Anti-fracking vigil to call on Lancashire Police to “Stop Trampling on Our Freedom to Protest”
On Wednesday 17 May, Lancashire anti-fracking campaigners plan to hold a silent vigil at Kirkham Police Station in protest against the increasingly aggressive policing operation at the nearby Preston New Road fracking site and the way the right to protest has been repeatedly trampled on.
Campaigners will hand in an open letter, signed by over 300 local people, calling on the incoming Chief Constable, Andy Rhodes, to take part in an open public meeting to listen to concerns and answer questions about Lancashire Police’s strategy at the site.
The vigil is part of the “Swap Work for Work“ protest day organised by campaigners at the Preston New Road site.
They are supported by the Network for Police Monitoring (Netpol), a national human rights organisation that has monitored the policing of anti-fracking protests since 2014 and has been increasingly alarmed by Lancashire Police’s failure to learn from previous opposition to fracking in other parts of the country. In particular, Netpol is concerned about often extremely aggressive behaviour by officers, the way protesters are pushed into the path of busy traffic with a lack of care for their safety and arbitrary decisions about arrests.
Kevin Blowe, the coordinator for Netpol, said:
“Concerns have been raised about the financial costs of policing the protests at Preston New Road but little thought appears to have been given to the legacy costs of this confrontational style of policing or the long-term impact it is having on relations between Lancashire Police and local people.”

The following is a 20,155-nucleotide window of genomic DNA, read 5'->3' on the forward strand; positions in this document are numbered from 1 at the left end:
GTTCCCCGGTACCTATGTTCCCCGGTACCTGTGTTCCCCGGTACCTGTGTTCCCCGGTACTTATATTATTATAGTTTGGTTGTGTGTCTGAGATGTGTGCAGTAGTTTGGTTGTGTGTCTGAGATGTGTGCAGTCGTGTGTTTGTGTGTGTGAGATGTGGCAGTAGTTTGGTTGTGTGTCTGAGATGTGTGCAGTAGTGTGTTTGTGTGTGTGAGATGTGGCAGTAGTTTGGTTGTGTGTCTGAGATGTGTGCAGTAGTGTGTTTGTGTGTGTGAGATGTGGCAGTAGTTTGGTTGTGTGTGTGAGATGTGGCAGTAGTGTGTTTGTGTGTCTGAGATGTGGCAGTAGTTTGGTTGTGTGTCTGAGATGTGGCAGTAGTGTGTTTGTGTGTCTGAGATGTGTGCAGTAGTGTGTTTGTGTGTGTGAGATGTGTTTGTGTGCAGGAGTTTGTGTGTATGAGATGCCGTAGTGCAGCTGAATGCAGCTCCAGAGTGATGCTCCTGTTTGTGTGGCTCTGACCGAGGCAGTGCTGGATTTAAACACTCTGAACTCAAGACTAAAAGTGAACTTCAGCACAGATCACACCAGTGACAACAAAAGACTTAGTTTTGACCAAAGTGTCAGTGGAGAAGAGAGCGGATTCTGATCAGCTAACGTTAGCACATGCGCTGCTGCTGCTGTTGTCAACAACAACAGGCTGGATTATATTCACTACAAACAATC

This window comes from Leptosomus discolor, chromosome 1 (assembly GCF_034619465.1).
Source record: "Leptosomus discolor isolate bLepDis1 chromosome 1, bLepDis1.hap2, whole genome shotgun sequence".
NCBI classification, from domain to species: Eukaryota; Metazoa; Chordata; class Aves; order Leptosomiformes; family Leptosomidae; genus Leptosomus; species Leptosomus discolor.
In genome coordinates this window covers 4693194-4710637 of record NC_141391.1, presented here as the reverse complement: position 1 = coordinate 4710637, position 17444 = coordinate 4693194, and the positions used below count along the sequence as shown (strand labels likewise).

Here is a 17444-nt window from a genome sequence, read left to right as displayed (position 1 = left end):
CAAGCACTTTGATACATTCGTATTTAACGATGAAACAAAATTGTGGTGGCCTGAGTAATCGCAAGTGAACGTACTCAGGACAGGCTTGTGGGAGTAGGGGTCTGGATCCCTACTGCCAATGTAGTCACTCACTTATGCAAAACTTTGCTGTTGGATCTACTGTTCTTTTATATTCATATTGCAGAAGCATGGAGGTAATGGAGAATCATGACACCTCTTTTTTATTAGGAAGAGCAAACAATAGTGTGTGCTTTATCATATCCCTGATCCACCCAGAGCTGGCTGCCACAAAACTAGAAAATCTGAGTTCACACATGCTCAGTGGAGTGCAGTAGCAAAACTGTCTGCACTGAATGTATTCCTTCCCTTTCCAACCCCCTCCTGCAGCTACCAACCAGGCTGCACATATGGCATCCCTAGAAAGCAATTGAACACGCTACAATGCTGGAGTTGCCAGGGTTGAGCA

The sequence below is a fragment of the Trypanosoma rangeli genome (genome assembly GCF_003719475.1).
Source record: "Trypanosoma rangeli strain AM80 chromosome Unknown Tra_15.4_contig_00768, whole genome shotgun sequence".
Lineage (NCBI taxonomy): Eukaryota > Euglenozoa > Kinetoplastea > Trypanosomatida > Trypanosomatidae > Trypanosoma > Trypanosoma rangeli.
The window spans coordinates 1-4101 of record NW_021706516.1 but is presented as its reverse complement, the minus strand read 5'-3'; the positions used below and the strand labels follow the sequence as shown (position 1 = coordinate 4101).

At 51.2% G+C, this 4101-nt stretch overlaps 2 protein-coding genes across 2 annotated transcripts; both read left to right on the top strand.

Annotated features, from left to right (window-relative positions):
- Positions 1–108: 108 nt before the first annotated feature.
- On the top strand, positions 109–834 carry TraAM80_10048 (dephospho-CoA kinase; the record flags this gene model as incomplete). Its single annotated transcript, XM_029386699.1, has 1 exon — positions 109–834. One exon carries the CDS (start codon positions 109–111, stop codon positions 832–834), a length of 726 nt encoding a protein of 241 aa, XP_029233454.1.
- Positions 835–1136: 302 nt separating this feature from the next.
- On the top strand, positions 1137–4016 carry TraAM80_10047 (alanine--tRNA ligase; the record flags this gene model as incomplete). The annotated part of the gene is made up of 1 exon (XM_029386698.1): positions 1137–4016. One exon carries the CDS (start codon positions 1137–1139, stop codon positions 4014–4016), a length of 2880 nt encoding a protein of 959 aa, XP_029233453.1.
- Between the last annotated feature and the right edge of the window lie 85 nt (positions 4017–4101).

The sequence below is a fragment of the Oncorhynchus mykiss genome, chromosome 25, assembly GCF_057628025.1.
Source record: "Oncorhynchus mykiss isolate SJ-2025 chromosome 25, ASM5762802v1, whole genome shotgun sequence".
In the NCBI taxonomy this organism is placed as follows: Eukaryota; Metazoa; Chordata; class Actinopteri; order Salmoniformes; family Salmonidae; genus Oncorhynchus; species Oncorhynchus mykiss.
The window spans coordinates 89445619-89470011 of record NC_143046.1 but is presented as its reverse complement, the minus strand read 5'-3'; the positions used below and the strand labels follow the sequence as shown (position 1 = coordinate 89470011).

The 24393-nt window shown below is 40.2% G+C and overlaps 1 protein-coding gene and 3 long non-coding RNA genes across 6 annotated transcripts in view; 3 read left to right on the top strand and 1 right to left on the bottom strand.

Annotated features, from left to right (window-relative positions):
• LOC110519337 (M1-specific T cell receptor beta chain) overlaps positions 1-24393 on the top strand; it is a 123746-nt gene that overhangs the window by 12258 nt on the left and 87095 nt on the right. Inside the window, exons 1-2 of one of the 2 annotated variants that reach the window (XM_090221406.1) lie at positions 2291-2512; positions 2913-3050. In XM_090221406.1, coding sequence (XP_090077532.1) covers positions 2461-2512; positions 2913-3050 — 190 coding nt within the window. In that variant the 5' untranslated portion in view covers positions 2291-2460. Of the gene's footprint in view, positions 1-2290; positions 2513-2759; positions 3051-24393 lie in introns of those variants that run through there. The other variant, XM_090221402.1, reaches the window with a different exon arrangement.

“The timing of escalating aggressive behaviour by police officers, just as the fracking industry and its supporters have called for police to ‘crack down on protesters’, has further damaged confidence and trust.”
“In the interests of transparency and accountability, we urge the new Chief Constable to agree to the request to participate and answer questions in an open public meeting and call on the Police & Crime Commissioner, Clive Grunshaw, to also attend and take part.”
The vigil takes place between 1pm and 2pm at Kirkham Police Station, Freckleton Street, Kirkham PR4 2SN.
Tonight between 7 pm and 8 pm, Supt Richard Robertshaw, the “silver commander” for the policing operation at the fracking site at Preston New Road in Lancashire, is holding a Facebook Q&A
A silver commander is responsible for tactics: day to day operational decisions are made by the bronze commander. With that in mind, here are 10 questions that others might want to raise with the Superintendent this evening: Read more